16 - Bar Chords Pt 2

Guitar Bar Chords Part Two – Lesson 16

 Last lesson, we talked about bar chords as open chords that are played on higher frets, using the first finger as a substitute for the nut, essentially changing the notes of the chord. Bar chords are sometimes called “moveable chords” because of this feature.

A Position Bar Chord

The next chord we’ll learn, the “A Position Bar Chord”, is one of the trickier moveable bar chords, as it uses the first and third fingers for barring the notes. The “A” position chord is just as popular as the “E” position bar chord, and is essential learning for all guitar players.
A Position Bar Chord Diagram
The “C” bar chord in the “A” position is played by placing the first finger across all strings at the third fret. The only finger the first needs to actually push down, however, is the A5 string on the third fret. The third finger is used to fret the D4, G3, and B2 strings on the fifth fret. The tip of the first finger is used to “mute” or slightly contact the E6 string, so it doesn’t play. The bottom part of the third finger mutes the top E6 string, so it doesn’t play either. This can be a bit tricky at first.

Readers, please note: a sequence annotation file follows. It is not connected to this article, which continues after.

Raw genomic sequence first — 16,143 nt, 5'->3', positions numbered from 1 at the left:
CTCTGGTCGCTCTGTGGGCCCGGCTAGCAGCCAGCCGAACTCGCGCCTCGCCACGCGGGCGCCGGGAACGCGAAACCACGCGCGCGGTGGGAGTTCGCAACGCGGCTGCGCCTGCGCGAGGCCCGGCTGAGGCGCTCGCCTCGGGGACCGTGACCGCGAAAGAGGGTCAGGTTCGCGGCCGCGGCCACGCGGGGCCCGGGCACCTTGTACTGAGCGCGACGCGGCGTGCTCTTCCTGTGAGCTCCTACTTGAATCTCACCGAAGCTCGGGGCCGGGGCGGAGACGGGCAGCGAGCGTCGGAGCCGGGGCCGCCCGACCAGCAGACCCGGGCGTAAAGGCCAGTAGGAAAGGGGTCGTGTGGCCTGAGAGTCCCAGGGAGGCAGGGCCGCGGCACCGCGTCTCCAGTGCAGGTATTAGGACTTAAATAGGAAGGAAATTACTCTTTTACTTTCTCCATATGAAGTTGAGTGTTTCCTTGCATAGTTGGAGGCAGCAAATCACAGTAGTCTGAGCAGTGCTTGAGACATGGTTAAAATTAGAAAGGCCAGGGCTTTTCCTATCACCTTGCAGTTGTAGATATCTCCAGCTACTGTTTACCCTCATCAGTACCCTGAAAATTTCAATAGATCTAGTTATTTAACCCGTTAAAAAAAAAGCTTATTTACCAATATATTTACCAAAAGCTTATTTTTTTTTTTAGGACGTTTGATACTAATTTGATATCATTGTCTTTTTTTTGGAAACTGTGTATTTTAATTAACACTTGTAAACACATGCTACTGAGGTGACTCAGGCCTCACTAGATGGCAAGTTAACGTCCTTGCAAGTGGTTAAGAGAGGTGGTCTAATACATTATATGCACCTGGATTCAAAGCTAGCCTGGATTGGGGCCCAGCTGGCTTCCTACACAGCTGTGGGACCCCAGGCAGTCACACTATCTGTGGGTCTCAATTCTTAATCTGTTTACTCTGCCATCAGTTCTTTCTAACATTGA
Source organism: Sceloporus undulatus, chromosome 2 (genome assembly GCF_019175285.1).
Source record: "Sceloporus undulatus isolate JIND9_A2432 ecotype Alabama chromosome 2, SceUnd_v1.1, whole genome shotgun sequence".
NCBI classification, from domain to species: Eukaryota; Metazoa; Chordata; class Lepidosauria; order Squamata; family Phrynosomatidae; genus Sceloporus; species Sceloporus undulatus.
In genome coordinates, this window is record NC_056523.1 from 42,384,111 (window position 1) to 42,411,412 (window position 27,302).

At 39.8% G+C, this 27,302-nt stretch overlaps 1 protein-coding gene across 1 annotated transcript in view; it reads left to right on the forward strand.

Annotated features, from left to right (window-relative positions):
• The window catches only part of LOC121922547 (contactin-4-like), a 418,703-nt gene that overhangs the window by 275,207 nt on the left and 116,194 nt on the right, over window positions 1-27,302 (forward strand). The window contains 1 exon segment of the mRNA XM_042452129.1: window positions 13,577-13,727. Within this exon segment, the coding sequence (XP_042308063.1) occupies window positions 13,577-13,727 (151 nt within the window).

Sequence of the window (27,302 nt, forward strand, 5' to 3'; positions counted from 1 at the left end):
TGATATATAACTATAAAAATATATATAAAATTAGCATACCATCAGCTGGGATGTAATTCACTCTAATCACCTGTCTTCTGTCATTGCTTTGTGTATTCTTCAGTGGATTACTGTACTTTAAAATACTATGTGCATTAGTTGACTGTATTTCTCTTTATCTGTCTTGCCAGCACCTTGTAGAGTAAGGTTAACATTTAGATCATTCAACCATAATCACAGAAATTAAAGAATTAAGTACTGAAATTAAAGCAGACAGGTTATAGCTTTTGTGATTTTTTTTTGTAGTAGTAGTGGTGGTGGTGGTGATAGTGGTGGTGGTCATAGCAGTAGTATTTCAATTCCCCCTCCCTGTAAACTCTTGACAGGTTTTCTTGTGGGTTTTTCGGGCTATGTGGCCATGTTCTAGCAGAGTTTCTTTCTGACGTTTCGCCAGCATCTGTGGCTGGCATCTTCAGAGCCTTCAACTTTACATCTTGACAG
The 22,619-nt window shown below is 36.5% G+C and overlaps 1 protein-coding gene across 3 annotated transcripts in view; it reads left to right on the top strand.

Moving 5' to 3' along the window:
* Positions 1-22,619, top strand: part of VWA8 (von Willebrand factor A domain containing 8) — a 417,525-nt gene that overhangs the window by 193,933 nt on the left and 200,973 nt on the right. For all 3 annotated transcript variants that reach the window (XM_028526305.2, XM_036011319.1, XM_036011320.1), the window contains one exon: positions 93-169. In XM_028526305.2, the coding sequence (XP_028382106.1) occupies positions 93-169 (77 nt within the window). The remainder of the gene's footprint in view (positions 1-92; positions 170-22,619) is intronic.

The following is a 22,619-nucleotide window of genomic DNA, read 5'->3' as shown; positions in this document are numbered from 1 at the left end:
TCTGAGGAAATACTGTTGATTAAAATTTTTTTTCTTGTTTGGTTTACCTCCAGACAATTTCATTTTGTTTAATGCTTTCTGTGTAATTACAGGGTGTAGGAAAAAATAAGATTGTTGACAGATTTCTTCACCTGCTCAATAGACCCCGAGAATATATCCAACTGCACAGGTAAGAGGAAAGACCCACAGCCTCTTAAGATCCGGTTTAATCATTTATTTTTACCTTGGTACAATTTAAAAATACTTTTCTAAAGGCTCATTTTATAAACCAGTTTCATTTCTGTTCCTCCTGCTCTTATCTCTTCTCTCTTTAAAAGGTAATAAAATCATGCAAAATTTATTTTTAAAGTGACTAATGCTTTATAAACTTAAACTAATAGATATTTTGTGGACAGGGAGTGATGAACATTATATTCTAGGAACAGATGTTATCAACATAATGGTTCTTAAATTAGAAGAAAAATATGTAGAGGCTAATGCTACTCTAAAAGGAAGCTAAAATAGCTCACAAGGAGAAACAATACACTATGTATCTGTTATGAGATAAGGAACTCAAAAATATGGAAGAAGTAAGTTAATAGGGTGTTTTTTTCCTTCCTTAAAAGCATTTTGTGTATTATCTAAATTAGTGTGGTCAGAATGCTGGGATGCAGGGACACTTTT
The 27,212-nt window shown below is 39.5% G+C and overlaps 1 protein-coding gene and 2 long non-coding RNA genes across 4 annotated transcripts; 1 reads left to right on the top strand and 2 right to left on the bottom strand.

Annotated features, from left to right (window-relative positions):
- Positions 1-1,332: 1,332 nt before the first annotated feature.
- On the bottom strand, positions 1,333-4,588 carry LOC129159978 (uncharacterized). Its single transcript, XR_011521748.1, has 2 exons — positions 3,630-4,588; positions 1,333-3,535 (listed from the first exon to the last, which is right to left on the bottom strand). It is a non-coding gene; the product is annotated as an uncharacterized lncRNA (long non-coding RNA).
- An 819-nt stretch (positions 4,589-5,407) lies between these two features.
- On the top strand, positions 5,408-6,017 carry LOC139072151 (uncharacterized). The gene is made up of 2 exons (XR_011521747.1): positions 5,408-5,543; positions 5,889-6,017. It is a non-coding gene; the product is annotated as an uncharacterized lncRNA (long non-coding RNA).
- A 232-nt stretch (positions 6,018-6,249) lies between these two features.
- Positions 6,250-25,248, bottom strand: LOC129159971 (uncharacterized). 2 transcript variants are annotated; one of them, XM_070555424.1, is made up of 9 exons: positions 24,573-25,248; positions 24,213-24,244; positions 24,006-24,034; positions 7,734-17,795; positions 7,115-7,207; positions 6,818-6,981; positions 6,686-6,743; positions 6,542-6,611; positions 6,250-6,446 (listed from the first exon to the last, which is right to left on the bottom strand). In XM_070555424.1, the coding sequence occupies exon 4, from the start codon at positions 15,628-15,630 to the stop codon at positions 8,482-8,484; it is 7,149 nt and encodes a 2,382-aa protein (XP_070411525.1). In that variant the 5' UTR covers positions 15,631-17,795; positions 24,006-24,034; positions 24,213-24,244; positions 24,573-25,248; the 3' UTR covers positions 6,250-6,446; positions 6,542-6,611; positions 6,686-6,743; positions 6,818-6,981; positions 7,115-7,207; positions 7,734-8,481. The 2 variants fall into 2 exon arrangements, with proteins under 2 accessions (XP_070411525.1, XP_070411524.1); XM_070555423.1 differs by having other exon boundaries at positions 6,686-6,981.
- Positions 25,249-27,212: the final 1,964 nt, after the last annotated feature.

The A5 string is the root note in this bar chord, and will determine the chord name based on the fret. In this case, the A5 string is played on the third fret, which is “C”, making the chord a “C major”. Take note that the lowest string played, “A” in this example, is not always the root in other types of bar chords.

Bar Chords Exercise

This exercise combines the “E” position bar chord from Lesson Fifteen, with the “A” position bar chord. Play each chord four times, on the designated fret:
Bar Chords ExerciseHere’s a refresher view of the “E” position bar chord…
E Position Bar Chord
Practice your own patterns using the “E” and “A” position chords, taking notice of the chord name according to the root note and fret. Bar chords are very important to master, and you will use them throughout your guitar playing career.